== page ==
Wasifullah Wasifi, the spokesman for the Kunar governor, insists the provincial government will help the war displaced. The concerned agencies have been instructed to provide relief which will reach the refugees very soon, he insists.
The media office of ISAF for eastern Afghanistan in Nangarhar has denied civilians were displaced by military operations in the area.
More families have been uprooted by rocket attacks on Afghanistan's eastern and southeastern border by the Pakistan army since May 18. 
Some 667 families were forced to abandon homes in "Khadikhail, Shungrai, Sekandari and Sobaki villages in Sarkanu district", says Sultan Sediqi, secretary of the Kunar provincial assembly.
Muhammad Saleem, an IDP in Shaltan Valley from Shegal district, says he has lost some members of his family in the rocket attacks.
According to Kunar governor, Sayed Fazlullah Wahidi, 1,600 families have been displaced by Pakistani shelling from Dangam, Sakanu, Shegal and Narai districts of Kunar. "They have not been helped yet; they live with their relatives," he said. 
The Pakistani military have been firing on Gushta district, Nangarhar province, for the last six months. At least 2,500 people have fled their homes, and are staying with relatives, the governor of Nangarhar, Zia Abdul Zai, said. In Paktia province, some 80 families from Soorikhail village, Gerda Serai district, have moved to Gardez, a city in the centre of the province, fearing reprisal attacks by the Taleban.

Living in the desert
The Paktia IDPs live under the open sky. "Taleban came and fired rockets at our houses. So we left our houses, and live in the desert now," says an old woman. Only Red Crescent Society has come forward to help them with food and clothes.
Shah Wali Khan, waiting in the compound of the Red Crescent Society to collect aid, says he has no idea if the attackers were from Waziristan or somewhere else, "but they were shouting 'Long Live Pakistan' and fired at us from four sides."  
Abdul Rahman Mangal, deputy governor of Paktia, however, believes the exodus from the village was the result of tribal or political enmity. Meanwhile, the Taleban have claimed the attack was on one family in the village, because a member was a government informer, a charge the family denies.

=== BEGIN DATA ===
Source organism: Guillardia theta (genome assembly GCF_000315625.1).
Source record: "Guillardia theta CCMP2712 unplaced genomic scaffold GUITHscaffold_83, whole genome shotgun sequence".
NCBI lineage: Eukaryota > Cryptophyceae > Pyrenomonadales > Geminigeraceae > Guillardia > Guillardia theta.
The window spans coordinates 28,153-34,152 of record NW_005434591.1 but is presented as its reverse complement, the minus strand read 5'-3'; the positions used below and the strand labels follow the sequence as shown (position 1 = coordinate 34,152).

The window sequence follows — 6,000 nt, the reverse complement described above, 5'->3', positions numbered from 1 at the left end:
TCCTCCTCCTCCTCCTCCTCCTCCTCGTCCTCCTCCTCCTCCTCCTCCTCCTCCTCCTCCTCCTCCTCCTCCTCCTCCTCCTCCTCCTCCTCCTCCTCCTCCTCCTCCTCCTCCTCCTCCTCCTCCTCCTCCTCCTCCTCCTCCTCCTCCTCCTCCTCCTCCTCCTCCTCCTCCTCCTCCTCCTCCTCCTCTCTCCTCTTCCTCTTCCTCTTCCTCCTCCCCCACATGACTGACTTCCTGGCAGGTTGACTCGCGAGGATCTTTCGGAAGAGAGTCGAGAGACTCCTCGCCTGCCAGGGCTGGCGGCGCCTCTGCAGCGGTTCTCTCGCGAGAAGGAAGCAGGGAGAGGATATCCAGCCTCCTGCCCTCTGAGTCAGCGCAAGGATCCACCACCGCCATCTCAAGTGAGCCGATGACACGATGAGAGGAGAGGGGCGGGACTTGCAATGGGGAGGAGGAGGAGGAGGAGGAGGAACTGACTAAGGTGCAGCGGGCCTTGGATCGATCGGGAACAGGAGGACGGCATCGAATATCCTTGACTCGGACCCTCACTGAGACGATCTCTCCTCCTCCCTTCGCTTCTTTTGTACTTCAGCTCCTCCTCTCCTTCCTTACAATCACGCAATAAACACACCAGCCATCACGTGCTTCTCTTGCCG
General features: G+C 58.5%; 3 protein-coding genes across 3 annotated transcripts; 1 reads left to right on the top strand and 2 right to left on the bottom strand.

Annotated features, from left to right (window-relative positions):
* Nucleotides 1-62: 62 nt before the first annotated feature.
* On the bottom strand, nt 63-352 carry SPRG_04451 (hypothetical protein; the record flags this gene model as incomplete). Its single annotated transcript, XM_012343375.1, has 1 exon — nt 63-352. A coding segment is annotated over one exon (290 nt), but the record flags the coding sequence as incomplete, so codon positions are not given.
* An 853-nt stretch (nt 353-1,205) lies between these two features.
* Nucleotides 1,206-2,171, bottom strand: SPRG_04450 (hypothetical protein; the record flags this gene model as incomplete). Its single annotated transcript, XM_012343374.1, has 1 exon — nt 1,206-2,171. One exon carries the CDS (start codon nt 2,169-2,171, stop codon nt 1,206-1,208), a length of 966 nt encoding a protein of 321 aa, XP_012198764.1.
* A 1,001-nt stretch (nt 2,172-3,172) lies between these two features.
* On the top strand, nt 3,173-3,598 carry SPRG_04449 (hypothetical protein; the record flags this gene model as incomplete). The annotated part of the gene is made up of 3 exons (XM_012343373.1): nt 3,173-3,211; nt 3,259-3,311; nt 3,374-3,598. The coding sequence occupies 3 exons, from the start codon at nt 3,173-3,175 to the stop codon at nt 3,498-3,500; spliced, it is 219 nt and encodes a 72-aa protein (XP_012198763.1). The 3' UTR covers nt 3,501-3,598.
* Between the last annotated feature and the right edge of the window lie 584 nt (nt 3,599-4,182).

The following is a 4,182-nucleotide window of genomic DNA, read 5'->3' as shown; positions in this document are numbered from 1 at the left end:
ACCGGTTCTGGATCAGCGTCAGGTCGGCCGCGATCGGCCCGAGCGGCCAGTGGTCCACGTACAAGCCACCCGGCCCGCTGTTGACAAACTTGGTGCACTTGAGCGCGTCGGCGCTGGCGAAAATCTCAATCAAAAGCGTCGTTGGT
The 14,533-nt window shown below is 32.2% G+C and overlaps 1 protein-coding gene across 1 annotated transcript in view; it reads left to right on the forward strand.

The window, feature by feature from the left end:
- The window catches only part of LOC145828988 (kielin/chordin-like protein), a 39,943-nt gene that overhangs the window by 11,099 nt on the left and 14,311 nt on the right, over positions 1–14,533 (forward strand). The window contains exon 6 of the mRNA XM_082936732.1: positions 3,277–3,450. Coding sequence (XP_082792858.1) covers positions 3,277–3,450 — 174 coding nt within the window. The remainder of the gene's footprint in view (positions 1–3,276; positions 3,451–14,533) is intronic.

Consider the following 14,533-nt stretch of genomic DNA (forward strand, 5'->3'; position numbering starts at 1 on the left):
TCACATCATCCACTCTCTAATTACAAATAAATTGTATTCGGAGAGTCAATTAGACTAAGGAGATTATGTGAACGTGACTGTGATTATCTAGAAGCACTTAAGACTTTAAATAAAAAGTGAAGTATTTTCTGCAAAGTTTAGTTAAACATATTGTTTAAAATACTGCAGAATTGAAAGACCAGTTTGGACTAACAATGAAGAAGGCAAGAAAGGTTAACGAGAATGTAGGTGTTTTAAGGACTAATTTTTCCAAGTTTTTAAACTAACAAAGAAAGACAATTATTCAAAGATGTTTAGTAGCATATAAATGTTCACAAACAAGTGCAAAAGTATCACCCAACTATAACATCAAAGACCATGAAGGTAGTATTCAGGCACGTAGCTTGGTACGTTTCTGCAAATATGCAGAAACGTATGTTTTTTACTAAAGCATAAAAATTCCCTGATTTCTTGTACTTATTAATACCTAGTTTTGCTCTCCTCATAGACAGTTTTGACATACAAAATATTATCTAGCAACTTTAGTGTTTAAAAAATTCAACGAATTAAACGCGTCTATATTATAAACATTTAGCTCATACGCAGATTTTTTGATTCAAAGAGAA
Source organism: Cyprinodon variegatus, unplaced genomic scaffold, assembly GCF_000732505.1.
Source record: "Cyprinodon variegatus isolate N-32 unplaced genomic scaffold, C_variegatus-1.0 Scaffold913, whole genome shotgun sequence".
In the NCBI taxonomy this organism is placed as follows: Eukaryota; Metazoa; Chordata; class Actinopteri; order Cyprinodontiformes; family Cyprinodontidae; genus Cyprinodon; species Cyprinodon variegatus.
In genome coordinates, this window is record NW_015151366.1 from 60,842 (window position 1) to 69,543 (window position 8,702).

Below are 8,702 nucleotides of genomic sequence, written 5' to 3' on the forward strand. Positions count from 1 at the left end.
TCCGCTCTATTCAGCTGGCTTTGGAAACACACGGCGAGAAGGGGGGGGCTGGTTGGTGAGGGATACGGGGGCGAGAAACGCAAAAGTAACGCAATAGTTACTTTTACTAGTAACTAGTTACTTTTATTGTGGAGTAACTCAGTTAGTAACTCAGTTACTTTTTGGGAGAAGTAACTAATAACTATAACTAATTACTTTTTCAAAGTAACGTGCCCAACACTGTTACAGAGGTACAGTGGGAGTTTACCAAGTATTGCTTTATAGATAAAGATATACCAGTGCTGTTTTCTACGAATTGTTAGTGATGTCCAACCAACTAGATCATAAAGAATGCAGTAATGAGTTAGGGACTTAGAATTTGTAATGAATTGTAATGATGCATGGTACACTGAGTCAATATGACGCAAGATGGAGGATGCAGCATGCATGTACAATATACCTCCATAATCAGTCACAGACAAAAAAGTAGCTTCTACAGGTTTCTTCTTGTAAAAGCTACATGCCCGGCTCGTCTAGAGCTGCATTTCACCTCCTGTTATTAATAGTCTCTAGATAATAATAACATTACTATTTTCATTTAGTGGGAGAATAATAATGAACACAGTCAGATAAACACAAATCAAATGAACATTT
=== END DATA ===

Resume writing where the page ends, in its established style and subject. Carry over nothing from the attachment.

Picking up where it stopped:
The biggest movement of IDPs anywhere in Afghanistan was the 2010 exodus from Arghandab and Zherai districts in Kandahar as a result of war. Muhammad Azam Nawabi, the director of refugees in Kandahar province, was quoted by the French agency, AFP, saying, "Over 900 families had come to Kandahar city from Arghandab and Zherai districts within one month." 
In Kabul, hundreds of refugees gather outside the Refugees Directorate every day in the hope that they would be allotted houses to live in. Also present are Afghans who were refugees in Afghanistan's neighbouring countries. They are staking claim to promises of land to build houses made to returning refugees in a decree (number 104) by President Hamid Karzai.
Nazar Gul who moved to Shah Managal in Laghman province from Pakistan a year ago, says he has paid six futile visits to the Refugees Directorate in Kabul. "It (the process of applying for plots) takes a long time," he confides. "They do not instruct me well and keep asking for documents. Once they sent me (back) to Laghman for a document. When I came back, they sent me for another."
Meanwhile, Habib, another refugee from Pakistan in Laghman, has been living in someone else's yard with his family. He says he cannot afford to rent a house even though sharing the yard is far from easy.
Abdul Samad Rohani, deputy minister in the Ministry of Refugees & Repatriation says some 5.5 million Afghans have returned willingly from Iran and Pakistan in the last decade. The government has ambitious plans for their resettlement. Rohani said: "Ministry of Refugees & Repatriation has decided to build 60 towns in 32 provinces."
The new report by Refugees International released in June confirms that most IDPs do not want to return home for fear of retaliatory attacks.
And, according to the report, following operations against the Taleban in Faryab province by ISAF and Afghan security forces, 10,000 civilians left the province in January and 12,000 in May 2010.
With the war showing no signs of ending, Afghanistan's civilians are caught in a tragedy without end.